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Poverty and Psychology

Listed author(s):
  • Olga V. Poluektova


    (National Research University Higher School of Economics)

  • Maria V. Efremova


    (National Research University Higher School of Economics)

  • Seger M. Breugelmans


    (Tilburg University)

Registered author(s):

    This paper presents a study on the association between dimensions of poverty (income, subjective socioeconomic status, deprivation, and socioeconomic status in childhood) and individual psychological characteristics. In this study, our goal was to determine: 1) the differences in individual psychological characteristics between poor and non-poor people; 2) the effect of each dimension, or indicator, of poverty on individual psychological characteristics (self-esteem, life satisfaction, trust, self-efficacy, self-control, dispositional greed, and individual values); and 3) the relationship between each indicator of poverty and each individual psychological characteristic. We collected data from 157 poor (those whose incomes fall below the poverty threshold) and 140 non-poor (those whose incomes exceed the poverty threshold) participants from Moscow and the greater Moscow region by administering questionnaires containing measures of individual psychological characteristics and poverty. We analyzed the data using multivariate analysis of covariance (MANCOVA), and part and partial correlation analysis. The results obtained revealed that poverty had significant multivariate effects on individual psychological characteristics (univariate effects were significant for self-esteem, life satisfaction, Self-Transcendence values, and trust); in addition, all indicators of poverty except income had significant multivariate effects on individual psychological characteristics. Furthermore, subjective socioeconomic status was positively associated with life satisfaction, self-esteem, self-transcendence values, and trust; deprivation was positively associated with greed and self-enhancement values, and negatively associated with life satisfaction and self-esteem; socioeconomic status in childhood was positively associated with greed, self-enhancement values, life satisfaction and self-efficacy.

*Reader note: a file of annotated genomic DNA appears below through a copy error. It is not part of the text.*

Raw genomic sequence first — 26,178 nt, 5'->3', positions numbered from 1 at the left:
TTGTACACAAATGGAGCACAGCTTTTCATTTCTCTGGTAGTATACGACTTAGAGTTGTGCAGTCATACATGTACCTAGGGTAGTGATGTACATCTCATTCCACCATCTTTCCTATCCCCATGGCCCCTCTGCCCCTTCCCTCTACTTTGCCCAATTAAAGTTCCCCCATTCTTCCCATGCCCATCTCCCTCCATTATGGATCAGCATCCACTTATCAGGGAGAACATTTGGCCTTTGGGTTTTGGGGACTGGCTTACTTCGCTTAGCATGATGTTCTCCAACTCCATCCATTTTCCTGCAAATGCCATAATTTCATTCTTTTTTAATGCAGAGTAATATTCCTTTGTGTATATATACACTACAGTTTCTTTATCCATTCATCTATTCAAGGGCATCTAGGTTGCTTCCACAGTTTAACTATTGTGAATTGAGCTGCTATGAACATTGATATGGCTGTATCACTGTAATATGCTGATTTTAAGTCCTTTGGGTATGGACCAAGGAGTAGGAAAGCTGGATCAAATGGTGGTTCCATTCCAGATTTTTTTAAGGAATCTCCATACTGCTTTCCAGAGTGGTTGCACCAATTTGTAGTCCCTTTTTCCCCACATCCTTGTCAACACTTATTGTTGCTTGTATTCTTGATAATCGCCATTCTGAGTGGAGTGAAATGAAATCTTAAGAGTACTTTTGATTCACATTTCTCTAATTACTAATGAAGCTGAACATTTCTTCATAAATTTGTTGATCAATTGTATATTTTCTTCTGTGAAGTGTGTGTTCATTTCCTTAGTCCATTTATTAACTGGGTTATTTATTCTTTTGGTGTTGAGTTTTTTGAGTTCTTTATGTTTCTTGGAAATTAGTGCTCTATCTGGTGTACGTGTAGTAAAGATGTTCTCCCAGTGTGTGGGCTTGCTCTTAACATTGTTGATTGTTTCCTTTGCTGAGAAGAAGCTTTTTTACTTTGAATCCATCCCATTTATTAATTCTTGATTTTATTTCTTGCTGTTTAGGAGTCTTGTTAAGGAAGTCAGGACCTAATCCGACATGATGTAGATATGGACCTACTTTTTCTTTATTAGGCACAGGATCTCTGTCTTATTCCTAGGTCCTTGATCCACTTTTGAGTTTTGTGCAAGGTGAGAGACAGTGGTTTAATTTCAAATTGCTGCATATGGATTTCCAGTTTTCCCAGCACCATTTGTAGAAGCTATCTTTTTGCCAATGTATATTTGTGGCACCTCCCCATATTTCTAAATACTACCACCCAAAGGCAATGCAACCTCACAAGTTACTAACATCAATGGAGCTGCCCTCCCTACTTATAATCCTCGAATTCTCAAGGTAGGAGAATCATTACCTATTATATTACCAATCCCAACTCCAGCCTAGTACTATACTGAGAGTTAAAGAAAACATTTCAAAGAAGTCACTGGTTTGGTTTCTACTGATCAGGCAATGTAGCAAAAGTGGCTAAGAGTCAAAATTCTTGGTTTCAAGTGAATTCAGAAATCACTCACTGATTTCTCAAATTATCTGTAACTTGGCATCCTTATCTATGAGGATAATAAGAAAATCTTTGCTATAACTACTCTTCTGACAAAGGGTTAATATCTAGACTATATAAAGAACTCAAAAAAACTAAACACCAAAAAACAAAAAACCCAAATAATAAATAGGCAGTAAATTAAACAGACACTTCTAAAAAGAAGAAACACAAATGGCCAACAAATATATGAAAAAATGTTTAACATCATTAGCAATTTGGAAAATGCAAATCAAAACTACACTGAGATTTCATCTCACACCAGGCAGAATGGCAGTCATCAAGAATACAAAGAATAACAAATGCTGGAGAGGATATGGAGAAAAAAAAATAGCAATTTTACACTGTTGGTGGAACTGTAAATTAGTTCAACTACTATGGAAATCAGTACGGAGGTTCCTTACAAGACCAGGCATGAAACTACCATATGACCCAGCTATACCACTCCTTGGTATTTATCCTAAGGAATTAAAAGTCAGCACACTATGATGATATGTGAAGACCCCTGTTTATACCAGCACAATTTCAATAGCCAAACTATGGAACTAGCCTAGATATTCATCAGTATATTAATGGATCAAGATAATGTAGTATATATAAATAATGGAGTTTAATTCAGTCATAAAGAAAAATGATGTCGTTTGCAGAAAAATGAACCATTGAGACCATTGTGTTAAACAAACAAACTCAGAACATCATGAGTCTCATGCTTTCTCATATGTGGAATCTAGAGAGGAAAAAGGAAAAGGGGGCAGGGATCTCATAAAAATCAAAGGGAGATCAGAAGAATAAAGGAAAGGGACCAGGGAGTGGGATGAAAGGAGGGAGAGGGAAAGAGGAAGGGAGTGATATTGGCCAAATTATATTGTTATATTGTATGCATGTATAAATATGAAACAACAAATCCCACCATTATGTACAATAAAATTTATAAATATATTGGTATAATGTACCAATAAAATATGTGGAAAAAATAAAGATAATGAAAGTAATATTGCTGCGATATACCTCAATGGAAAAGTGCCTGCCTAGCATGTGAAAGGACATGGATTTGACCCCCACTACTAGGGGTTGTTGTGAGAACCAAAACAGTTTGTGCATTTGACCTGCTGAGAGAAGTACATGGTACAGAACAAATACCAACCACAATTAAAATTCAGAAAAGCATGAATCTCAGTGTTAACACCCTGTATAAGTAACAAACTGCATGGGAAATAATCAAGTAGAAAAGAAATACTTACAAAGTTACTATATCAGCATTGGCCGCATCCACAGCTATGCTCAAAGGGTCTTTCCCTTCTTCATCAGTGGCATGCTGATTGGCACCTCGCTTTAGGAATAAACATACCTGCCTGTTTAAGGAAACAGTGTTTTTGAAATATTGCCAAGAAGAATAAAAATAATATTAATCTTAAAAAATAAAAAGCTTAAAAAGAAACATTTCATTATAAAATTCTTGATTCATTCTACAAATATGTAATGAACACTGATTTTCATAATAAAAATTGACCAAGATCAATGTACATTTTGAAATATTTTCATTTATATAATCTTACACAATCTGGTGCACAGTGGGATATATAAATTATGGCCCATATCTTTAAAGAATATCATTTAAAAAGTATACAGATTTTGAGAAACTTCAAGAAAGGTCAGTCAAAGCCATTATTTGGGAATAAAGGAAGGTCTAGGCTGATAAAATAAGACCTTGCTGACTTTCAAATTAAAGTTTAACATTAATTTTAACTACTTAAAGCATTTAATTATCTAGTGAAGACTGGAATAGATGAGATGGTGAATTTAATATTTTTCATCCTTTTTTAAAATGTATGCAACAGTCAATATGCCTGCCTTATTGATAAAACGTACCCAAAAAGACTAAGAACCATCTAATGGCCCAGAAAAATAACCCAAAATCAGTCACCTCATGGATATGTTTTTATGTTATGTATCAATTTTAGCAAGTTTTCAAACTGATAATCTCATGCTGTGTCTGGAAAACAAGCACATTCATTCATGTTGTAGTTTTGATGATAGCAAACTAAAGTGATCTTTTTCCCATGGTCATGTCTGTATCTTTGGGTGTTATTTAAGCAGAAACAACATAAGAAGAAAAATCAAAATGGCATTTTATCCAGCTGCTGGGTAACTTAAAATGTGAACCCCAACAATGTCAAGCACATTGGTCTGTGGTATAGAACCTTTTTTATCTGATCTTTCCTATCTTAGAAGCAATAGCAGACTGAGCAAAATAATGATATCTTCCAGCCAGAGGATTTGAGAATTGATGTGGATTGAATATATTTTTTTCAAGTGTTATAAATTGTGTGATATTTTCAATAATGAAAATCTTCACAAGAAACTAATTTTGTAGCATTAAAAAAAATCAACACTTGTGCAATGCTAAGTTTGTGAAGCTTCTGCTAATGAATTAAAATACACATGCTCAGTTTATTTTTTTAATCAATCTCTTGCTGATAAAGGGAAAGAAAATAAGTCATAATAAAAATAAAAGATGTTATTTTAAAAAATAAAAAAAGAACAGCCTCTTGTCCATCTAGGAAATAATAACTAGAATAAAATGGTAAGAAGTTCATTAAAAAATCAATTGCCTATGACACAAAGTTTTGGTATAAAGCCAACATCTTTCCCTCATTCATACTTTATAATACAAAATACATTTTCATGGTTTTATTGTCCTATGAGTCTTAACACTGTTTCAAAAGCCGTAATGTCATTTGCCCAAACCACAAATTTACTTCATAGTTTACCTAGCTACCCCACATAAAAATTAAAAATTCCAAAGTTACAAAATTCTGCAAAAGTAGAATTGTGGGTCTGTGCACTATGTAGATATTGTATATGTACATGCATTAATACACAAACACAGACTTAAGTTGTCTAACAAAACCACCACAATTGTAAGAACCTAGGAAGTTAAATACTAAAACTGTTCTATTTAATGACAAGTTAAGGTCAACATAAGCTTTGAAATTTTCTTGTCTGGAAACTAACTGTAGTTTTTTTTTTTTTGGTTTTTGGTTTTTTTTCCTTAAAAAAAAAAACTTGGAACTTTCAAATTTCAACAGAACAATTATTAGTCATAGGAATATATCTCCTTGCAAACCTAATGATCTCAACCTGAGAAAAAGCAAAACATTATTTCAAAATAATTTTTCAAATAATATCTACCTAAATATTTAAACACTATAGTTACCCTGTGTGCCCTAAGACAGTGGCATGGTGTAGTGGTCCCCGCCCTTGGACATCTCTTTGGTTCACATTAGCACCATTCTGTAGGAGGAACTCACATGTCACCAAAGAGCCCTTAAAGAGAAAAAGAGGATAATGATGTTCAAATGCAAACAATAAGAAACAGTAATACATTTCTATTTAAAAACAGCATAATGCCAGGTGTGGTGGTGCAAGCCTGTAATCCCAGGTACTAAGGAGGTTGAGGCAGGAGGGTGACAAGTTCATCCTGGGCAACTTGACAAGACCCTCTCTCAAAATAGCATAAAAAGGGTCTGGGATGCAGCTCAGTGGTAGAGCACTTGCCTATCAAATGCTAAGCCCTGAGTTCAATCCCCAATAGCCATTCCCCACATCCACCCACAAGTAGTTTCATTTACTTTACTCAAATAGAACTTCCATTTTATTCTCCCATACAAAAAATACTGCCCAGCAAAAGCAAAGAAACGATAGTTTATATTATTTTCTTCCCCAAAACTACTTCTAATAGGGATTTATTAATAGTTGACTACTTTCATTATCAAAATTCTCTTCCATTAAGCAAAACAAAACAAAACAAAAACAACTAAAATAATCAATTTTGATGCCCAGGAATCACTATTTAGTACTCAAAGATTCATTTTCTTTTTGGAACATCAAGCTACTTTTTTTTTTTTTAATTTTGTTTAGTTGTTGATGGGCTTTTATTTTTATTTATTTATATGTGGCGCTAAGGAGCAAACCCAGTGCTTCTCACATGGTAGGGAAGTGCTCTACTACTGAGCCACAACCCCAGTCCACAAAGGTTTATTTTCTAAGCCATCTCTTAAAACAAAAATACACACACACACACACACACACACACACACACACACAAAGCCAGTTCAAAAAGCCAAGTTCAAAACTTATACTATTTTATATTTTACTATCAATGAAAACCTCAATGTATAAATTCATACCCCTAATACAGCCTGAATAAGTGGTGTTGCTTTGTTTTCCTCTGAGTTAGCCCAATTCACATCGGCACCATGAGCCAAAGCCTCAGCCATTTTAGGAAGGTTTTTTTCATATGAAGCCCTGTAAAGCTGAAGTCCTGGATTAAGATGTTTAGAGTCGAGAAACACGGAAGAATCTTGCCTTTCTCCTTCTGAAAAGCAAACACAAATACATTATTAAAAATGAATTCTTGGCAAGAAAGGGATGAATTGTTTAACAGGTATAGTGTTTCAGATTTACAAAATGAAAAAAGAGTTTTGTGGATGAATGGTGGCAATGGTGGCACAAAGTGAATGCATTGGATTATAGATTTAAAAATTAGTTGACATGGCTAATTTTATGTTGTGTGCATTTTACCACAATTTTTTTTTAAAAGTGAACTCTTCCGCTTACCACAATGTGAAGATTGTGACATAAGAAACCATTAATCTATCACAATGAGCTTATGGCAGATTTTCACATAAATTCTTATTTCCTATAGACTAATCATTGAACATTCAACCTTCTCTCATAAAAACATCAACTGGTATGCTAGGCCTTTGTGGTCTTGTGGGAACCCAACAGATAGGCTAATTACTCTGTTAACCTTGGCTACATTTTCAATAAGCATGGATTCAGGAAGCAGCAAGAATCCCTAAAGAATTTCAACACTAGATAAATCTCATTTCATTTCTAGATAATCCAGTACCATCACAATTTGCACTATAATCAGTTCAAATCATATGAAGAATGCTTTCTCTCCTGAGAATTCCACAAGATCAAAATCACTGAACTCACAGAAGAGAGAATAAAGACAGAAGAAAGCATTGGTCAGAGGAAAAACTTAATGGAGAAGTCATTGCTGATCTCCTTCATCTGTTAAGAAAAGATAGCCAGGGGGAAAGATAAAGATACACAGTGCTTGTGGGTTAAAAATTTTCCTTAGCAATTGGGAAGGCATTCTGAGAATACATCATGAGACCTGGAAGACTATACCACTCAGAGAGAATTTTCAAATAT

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    Paper provided by National Research University Higher School of Economics in its series HSE Working papers with number WP BRP 49/PSY/2015.

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    Length: 20 pages
    Date of creation: 2015
    Publication status: Published in WP BRP Series: Science, Psychology / PSY, December 2015, pages 1-20
    Handle: RePEc:hig:wpaper:49psy2015
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